Attorney General Jeff Sessions was directed by President Donald Trump to take aim at banning bump stocks, a rifle accessory which increases the rate of fire for rifles.
President Trump sent a memo to Sessions directing him and the Justice Department to “propose regulations that ban all devices that turn legal weapons into machine guns.”
This new memo by President Trump comes after the shooting in Parkland, Florida where 17 high school students were shot and killed with an AR-15.
The students and faculty from Parkland have been very vocal and confrontational in their attempt to change policies around guns.
The Justice Department had already announced they were going try to change the rules around bump stocks after the Las Vegas shooting which was carried out using the firearm accessory.
The Bureau of Alcohol, Tobacco, Firearms, and Explosives (ATF) would have to change their legal definition of ‘machine gun’ for this restriction to happen.
According to Justice Department spokesperson Sarah Isgur Flores, the department “understands this is a priority for the President and has acted quickly to move through the rule-making process.”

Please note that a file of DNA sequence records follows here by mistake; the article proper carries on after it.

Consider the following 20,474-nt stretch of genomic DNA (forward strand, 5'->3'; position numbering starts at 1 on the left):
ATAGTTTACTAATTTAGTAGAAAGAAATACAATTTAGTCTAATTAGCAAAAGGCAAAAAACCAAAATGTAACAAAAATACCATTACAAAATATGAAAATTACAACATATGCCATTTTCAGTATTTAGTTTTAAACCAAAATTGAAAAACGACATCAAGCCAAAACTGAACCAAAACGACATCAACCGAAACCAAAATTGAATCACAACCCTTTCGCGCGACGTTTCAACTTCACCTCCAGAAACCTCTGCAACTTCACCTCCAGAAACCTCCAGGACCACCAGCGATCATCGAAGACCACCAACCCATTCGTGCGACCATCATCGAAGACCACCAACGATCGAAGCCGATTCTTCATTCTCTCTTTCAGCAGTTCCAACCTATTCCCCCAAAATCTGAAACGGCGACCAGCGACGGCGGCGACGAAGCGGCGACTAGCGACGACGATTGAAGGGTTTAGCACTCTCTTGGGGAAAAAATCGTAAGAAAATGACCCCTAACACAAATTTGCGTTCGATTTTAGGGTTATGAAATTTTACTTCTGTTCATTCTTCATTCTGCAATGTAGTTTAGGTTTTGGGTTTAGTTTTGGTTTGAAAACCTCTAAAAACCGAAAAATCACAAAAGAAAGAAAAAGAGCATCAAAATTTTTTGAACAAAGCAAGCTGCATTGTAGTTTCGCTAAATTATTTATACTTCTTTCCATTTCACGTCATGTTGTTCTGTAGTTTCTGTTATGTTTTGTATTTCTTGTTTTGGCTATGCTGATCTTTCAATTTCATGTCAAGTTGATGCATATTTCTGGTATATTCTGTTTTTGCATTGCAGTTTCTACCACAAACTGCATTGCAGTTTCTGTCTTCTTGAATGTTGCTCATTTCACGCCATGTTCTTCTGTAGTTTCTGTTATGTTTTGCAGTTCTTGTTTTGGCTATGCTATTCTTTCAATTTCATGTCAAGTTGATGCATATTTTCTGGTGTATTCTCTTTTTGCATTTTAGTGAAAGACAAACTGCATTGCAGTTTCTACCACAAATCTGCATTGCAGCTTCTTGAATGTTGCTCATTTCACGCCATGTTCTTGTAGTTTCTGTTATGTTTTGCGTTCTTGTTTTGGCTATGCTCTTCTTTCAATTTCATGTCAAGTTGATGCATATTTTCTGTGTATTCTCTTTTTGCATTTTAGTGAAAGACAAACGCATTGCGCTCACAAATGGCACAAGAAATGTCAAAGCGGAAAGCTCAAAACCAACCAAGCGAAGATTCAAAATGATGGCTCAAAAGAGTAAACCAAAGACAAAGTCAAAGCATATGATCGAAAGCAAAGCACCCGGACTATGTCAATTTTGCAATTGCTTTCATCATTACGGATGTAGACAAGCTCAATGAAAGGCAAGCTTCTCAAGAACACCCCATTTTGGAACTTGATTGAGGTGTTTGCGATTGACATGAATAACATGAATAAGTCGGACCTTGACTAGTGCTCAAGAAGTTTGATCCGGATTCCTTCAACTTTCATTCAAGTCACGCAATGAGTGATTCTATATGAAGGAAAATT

However, there is a dispute over whether the Justice Department or Congress is supposed to handle this change in policy.
Sen. Dianne Feinstein (D-Calif.) said that if the “ATF tries to ban these devices after admitting repeatedly that it lacks the authority to do so, that process could be tied up in court for years,” leading to no action at all.
Kjersten Nelson, professor of political science at North Dakota State, said, “There’s a pretty extensive process for rule changes,” but that these changes would be harder under the legislature.
Nelson said Congress would have a tougher time changing this rule and rules like it because of the legislature’s transparency and the fact that Congress is used to larger bills, explaining that this bill is “not like the earth moving policies that you see” in Congress.
Nelson said any legislation centered around the issue of gun control would be “very difficult” to pass.
This difficulty stems from the polarization and money in Congress coupled with an “incongruity in the nature of the two sides,” according to Nelson.
“The constituency that tends to be pro-gun, for lack of a better term, tends to be very focused on this issue and this issue alone and are always ready to be mobilized on this issue,” she explained. “The side that is pushing for more gun restrictions, tends to be less uniform.”
The side pushing for gun reform are “interested in other issues besides gun issues, and also kind of less attentive until something like Parkland happens,” Nelson said.